So he pulled the cloak over his own eyes to save humanity from his will and now here he was, in the place he hated the most, dealing drugs in the Twin Cities.

The years had changed Klippinger from when he first opened his practice in St. Paul, to his successes in the courtroom, to his nightly drunken brawls, to the constant excess through a variety of drugs and women and men who he would bring to his bed and kick out after he was finished with, screaming insults in their face.

He always made sure they would never return or reach out to him again.

Klippinger’s truest moments of delight come from man-made disasters, a nuclear meltdown or an oil spill prompting him to chant, “More oil in the sea! More oil in the sea!” watching the nightly news, as if it were a Roman gladiator fight. “Oh!” he belches in orgasmic disgust, punctuating it with a cackle, “These people! They’re all so fucking stupid! I love it!” His ability to recognize the collective death we’re all heading toward is terrifyingly prophetic and he wants nothing more to than to be here for the last breath.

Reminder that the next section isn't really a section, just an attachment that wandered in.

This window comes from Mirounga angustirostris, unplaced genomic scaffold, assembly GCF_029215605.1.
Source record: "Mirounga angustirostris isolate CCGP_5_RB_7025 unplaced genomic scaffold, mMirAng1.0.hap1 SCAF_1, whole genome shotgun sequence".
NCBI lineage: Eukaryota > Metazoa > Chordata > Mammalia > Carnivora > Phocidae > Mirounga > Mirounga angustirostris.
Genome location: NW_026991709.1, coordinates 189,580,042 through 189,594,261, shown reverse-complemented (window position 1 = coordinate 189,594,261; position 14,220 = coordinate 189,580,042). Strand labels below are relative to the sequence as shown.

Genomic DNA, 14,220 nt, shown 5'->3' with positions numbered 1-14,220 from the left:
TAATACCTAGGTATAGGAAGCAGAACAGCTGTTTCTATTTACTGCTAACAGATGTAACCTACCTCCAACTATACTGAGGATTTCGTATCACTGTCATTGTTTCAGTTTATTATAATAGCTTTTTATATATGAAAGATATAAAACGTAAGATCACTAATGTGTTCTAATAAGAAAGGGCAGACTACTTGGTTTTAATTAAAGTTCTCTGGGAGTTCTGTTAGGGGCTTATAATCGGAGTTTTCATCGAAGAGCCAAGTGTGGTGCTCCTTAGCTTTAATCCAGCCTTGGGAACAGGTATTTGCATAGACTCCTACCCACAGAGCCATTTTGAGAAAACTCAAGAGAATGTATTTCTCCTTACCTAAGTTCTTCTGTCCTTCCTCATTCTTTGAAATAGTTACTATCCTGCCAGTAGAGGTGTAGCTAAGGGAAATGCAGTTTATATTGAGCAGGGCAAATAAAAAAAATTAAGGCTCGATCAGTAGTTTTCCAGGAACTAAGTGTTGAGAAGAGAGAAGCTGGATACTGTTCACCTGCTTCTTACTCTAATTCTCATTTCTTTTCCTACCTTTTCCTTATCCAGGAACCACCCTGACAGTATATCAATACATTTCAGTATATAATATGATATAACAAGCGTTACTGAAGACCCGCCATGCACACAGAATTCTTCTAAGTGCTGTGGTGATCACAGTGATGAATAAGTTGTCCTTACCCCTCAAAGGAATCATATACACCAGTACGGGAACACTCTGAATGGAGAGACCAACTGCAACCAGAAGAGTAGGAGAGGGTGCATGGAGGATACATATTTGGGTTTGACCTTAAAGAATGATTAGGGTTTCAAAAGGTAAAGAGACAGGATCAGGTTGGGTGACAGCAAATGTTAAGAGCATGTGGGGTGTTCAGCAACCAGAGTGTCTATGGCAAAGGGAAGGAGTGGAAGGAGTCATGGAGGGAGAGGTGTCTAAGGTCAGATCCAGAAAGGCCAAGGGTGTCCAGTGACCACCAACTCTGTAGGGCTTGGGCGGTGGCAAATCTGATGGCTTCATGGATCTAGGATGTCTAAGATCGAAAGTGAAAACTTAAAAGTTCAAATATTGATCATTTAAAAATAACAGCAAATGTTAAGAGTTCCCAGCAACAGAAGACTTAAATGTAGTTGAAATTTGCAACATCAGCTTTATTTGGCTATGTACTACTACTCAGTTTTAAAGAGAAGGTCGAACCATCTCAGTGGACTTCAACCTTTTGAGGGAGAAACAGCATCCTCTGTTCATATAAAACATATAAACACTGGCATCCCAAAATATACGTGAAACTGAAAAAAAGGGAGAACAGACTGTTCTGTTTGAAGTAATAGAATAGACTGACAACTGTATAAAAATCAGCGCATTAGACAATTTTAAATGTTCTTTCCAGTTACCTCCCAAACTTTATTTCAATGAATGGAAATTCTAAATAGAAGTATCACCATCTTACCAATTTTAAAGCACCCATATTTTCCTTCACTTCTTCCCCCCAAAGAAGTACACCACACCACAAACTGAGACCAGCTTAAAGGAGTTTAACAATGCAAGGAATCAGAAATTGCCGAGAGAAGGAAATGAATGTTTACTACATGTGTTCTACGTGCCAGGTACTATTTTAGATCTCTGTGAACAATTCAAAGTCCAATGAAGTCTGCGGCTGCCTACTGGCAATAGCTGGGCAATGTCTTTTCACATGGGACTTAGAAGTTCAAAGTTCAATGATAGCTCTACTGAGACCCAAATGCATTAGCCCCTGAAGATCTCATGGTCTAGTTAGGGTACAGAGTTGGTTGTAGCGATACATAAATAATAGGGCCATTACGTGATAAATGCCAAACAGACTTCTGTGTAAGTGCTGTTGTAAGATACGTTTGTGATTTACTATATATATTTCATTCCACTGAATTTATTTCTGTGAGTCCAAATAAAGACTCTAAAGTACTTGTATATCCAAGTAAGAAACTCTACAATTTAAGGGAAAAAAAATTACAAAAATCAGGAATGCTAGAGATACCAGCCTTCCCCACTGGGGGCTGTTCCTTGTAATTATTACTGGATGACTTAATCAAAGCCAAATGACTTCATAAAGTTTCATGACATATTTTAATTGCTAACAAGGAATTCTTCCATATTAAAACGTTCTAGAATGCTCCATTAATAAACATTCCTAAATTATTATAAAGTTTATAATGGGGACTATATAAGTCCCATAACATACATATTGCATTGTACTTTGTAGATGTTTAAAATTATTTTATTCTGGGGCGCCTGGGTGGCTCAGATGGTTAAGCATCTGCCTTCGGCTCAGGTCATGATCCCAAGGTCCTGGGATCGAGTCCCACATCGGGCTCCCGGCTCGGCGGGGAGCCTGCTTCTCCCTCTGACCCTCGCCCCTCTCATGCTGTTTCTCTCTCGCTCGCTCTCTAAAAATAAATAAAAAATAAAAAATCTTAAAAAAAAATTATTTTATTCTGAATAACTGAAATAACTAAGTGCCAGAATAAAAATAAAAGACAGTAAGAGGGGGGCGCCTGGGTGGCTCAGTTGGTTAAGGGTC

Others would throw Klippinger aside deeming him reckless or harmful to humanity, a bad influence, but he cannot be seen this way, or at least I will never think in this light. In our world when one acts out even in small terrors it is merely a drop in the well to validate the existence of the water, and one drop carries no more significance than any other. Consequences have no meaning, no purpose in the world of Klippinger, a precious thing to be reminded of when the seriousness of our existence weighs upon us. This is why I will never hold Klippinger’s atrocities against him, for he is only half responsible – because I am participating too. I am willfully not telling him to stop.

The snow is falling now and Klippinger’s death-defying heist is beginning to settle, I ask, Are we going to be killed?